Nature Studies: Can the threat to the UK’s only true wilderness be seen off?

Soon the Scottish Government will either block or allow a massive wind farm in the Monadhliath mountains, and if it goes ahead the impact will be colossal

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The Independent Online

If you want to consider an idea whose meaning has changed, consider that of wilderness. In the past, the word conjured up a place of devastation, an empty wasteland – think of the Biblical associations of Jesus in the wilderness – but gradually the term has acquired positive overtones. We have come to see remaining wildernesses, or truly wild places, as the parts of the world where nature is at its most unspoiled, and so of enormous restorative value for us.

Nowhere has this perception taken hold quite like it has in North America, where it was formulated by 19th-century nature writers such as Henry David Thoreau and especially the Scots-born John Muir. The Americans established the world’s first national park – Yellowstone, in 1872, a full 77 years before the same thing happened in Britain – and the appreciation, indeed the cult of wilderness, grew ever stronger in the US in the 20th century, culminating in 1964 when President Lyndon Johnson signed the Wilderness Act, a law establishing a protection scheme for vast areas of untouched land, unlike anything else in the world.

In Britain, we have paid little heed to the concept of wilderness, partly because in the southern half of the country, at any rate, we have little of it: even the natural parks we eventually established, such as the Lake District or the Peak District, cover landscapes which may be mountainous, but are essentially farmed. But in Scotland, and in the Highlands especially, there really are large, remote tracts of land which merit the wilderness description; and since devolution, these have begun to be formally recognised as such.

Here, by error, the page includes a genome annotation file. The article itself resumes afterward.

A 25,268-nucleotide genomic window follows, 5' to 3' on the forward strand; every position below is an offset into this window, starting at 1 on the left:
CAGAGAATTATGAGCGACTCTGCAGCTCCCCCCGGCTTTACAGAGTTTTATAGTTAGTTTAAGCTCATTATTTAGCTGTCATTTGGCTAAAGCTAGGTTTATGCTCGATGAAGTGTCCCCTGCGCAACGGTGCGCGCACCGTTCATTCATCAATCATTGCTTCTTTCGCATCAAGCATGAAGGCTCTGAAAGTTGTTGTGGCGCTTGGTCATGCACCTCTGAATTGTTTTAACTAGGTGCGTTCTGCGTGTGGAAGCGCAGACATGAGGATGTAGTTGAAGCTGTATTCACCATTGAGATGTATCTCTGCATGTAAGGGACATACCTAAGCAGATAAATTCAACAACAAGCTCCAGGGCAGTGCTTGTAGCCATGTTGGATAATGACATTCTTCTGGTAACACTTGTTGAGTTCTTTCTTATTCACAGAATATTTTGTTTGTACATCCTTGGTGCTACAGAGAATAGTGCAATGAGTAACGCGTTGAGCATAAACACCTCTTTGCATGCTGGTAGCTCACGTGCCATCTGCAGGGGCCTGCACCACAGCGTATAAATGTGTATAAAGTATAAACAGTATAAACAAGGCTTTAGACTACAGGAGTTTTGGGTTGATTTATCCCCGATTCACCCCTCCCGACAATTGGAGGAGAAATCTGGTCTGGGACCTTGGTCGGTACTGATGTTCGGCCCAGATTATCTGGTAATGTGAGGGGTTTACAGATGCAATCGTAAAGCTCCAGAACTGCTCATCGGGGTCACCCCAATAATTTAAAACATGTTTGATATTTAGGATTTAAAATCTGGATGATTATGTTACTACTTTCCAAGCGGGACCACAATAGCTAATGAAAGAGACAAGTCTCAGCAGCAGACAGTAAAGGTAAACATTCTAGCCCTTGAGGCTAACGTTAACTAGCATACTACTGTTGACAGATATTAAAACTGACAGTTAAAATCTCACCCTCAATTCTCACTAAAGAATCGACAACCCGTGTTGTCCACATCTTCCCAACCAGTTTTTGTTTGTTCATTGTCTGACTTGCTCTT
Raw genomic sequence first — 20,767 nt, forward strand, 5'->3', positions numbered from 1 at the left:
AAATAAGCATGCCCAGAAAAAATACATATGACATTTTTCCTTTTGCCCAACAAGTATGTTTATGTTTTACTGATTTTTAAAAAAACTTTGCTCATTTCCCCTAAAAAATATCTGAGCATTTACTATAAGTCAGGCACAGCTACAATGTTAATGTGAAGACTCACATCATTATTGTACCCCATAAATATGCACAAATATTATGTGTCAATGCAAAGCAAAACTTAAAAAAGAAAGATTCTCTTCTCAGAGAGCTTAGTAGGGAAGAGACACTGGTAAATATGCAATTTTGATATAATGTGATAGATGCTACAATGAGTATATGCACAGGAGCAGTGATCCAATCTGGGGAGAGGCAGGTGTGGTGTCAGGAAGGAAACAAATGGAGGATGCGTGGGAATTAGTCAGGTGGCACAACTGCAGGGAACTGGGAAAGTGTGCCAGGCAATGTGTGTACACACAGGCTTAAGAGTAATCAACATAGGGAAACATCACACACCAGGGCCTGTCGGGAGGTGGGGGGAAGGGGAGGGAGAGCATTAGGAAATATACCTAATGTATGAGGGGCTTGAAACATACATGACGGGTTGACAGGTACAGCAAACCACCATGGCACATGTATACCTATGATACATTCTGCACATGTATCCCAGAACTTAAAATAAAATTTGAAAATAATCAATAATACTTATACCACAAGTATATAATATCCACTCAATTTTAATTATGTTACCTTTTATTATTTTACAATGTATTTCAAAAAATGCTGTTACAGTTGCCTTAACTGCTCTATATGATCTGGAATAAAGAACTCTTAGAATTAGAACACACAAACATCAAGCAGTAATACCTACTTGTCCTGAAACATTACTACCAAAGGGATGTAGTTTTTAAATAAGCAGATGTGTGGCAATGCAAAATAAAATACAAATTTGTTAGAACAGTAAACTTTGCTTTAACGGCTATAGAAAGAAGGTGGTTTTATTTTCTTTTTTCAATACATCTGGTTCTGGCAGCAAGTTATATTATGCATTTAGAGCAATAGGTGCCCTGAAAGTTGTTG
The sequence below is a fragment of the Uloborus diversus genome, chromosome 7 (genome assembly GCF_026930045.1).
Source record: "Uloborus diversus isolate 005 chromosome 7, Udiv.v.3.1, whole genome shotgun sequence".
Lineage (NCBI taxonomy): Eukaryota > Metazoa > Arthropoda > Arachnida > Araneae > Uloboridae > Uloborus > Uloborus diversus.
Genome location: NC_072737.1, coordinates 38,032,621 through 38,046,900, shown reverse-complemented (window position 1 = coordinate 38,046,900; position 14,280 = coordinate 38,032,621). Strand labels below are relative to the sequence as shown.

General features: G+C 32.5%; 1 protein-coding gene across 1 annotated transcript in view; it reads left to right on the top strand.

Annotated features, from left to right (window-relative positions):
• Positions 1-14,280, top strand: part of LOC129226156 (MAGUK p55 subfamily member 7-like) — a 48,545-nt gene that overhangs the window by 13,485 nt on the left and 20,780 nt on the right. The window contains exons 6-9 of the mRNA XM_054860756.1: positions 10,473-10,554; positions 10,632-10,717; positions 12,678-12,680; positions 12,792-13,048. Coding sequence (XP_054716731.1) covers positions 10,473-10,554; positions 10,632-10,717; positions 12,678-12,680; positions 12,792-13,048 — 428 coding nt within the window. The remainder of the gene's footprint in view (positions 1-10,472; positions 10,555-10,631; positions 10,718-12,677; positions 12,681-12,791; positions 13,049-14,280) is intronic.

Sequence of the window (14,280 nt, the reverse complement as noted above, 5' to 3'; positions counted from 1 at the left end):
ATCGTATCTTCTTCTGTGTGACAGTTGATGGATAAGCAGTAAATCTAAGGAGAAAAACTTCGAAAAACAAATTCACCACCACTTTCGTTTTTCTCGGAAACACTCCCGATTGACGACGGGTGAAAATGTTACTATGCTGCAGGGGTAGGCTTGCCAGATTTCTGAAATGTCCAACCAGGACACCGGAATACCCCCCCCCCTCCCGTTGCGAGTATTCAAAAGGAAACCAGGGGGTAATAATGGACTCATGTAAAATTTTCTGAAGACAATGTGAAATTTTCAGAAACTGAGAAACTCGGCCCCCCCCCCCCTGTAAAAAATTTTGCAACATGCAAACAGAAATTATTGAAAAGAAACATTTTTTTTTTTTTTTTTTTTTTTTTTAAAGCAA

The Scottish Government has gradually developed a new planning designation: Wild Land. A planning guidance note in 1999 defined it: “Uninhabited and often relatively inaccessible countryside where the influence of human activity on the character and quality of the environment has been minimal.” A policy paper in 2003 defined the value of Wild Land to society, and to Scotland’s identity; and last year, a comprehensive map of Wild Land areas was published.

 

The presumption is that these areas are special, and should be shielded from development: the first formal protection for wilderness, as such, that Britain has ever seen. But this protection is about to undergo its first serious test. Very soon, perhaps even this week, the Scottish Government will either block, or allow, a massive wind farm at Allt Duine in the Monadhliath mountains, where RWE npower, one of the Big Six energy companies, proposes to erect 31 wind turbines, each 410ft high – nearly two-and-a-half times the height of Nelson’s Column in London.

If it goes ahead, the visual impact will be colossal: the turbines will be visible from more than 63,000 acres of the Cairngorms National Park (they’re sited right on its edge), and from no fewer than 12 Munros (Scottish peaks more than 3,000ft high) and nine Corbetts (peaks above 2,500ft). But they will not only be on the edge of the national park: they will sit right in the middle of Wild Land Area 20, on the new map.

All the statutory bodies, such as Scottish Natural Heritage, are against it, as well as the regional and local councils; but the decision has been “called in” and is being taken personally by the Scottish Government’s Deputy First Minister, John Swinney.

Watch out for it; it is hugely important. Wind farms matter, but this is the wrong scheme in the wrong place. If Mr Swinney gives Allt Duine the go-ahead, it will not only be a desecration of the Highland landscape; but Britain’s first-ever policy designed specifically to protect wilderness will have fallen at the first hurdle.

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